The first Women’s Travel Fest was held to coincide with International Women’s Day, and the crowd of enthusiastic travelers in attendance at the picturesque venue could not have been more thrilled at the timing.
#WTFest as it quickly became known, was birthed in New York City on March 7, 2014 by Kelly Lewis of Go! Girl Guides with the help of midwives Mickela Mallozzi of Travel Barefeet and Masha Vapnitchnaia of Unlikely Pilgrim. These energetic women put together an array of intriguing solo speakers and panelists whose wide range of stories helped every woman in the crowd connect. And taught us all so many things I wanted to share with you.
How the Belle Traveler Makes it Work for Her
First up was Sonia Gil, a language teacher and attractive YouTube host of Sonia’s Travels, who talked about packing (no more than 2 pairs of shoes!), useful apps like Skype and TripIt, and maintaining your brand on the road.
Her entertaining and very me-oriented presentation was followed by a mix of “this is how I do it” and “this is how you can do it” panels that left me occasionally wondering about relevance.
Family Travel Panel: Divergent Views Come Together
Soon after, a diverse panel of family travel experts expressed viewpoints that ranged from leave kids with the grandparents and focus on your partner, to train your kids in table manners so they can accompany you in any culture or destination.
Colleen Kelly of “Family Travels with Colleen Kelly” noted she liked Wyoming as a family destination because her dude ranch had no WiFi, so her kids were forced to disconnect. The A List Mom Elina Furman Landauer said she likes multigenerational travel so her parents can babysit, and Christine Gilbert (AlmostFearless.com), seemingly a professional expat, likes off the beaten track places where there are no crowds.
Family Travel Tips from Real Mom Travelers
Their useful tips for traveling with young kids ranged from:
· Kidandcoe.com is a vacation rental company that’s “an airbnb for parents”
· Practice nap times in different time zones with kids before travel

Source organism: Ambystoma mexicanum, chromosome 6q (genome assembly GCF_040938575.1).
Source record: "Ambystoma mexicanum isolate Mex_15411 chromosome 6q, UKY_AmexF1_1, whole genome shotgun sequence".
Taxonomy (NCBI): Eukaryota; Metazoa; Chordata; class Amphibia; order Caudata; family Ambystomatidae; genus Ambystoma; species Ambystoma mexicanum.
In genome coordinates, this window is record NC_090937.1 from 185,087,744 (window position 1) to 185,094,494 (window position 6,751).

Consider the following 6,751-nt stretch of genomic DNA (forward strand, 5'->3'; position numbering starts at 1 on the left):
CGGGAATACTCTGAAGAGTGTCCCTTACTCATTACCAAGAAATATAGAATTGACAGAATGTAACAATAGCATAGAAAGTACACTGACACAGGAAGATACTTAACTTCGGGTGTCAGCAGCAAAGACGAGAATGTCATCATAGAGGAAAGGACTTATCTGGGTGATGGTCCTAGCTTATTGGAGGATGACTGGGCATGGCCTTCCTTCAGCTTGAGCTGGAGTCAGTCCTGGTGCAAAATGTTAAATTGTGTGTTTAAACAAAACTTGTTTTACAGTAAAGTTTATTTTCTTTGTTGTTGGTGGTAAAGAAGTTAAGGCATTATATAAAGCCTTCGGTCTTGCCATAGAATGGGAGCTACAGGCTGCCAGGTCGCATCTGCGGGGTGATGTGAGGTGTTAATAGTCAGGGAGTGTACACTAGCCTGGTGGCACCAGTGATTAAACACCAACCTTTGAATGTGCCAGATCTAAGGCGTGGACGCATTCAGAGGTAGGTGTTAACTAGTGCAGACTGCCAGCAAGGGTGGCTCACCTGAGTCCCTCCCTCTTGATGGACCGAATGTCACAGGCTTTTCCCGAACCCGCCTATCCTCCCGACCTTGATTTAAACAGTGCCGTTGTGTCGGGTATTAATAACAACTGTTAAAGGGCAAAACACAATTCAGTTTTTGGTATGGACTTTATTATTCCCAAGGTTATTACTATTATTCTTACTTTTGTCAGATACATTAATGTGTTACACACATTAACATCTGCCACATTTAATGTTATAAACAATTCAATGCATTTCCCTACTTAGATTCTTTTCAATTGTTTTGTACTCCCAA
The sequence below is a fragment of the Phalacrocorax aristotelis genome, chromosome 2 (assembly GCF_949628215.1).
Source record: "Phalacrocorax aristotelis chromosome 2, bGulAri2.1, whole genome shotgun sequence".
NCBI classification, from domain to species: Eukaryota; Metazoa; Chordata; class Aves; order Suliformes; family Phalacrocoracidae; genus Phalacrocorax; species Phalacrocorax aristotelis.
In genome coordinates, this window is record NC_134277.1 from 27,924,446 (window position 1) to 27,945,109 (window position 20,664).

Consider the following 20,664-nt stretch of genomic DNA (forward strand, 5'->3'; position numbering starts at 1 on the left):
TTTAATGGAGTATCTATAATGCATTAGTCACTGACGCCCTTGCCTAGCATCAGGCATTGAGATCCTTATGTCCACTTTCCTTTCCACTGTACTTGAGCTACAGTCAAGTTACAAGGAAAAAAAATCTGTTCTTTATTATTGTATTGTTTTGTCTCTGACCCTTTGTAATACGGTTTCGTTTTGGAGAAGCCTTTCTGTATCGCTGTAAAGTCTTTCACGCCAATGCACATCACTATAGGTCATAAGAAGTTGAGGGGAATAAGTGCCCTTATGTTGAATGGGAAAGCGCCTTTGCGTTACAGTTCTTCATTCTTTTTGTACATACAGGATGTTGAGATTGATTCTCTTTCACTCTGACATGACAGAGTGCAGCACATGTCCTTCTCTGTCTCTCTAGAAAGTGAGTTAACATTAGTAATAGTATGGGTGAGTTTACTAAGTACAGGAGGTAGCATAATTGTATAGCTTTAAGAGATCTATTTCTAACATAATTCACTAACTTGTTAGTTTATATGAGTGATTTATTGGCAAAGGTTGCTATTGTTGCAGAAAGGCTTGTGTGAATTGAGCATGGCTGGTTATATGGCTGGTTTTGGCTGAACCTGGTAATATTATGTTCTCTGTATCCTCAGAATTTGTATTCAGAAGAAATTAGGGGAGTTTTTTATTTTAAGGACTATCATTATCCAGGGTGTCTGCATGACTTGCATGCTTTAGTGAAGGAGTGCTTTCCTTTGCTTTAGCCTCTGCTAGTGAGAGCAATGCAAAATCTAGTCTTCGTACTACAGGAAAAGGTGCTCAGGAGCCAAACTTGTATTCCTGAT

· Rewarding picky eaters who are ready to experiment with new foods with a “Junior Foodie” prize.
All the moms urged the audience to relax, to do whatever it took to make travel with young kids work, to pack less, bring dark clothes, remember that once kids are 3+ they can entertain themselves with an iPad and you can feel less stressed… and to subscribe to discounts sites such as Groupon in the destination city, AARP, AAA and Jetsetter.
Samantha Brown as Inspiration
Samantha Brown, former host of at very popular Travel Channel show and now a mom of twins and spokesperson for the AARP travel site, urged the audience to seek out more authentic experiences whether at destinations near or far.
She urged the roomful of obvious fans:
· “Get out of the past and explore the present”
· Allow time beyond museums and historical sites to connect with locals
· Find out where locals hang out, and go
· Establish routines such as morning coffee at a local café
· Always walk around the corner from where you’re supposed to be.
“I never look for the exclamation point in travel… This is how I am different from the woman in my shows,” she noted. Instead Ms. Brown urged us to look for the “commas” — a comma, she explained, is the place where culture, cuisine and people exist and where we can experience a destination and find authenticity. She added, in closing, “You find it in the mundane, not in the must-do’s.”
To Travel You Must Travel on a Budget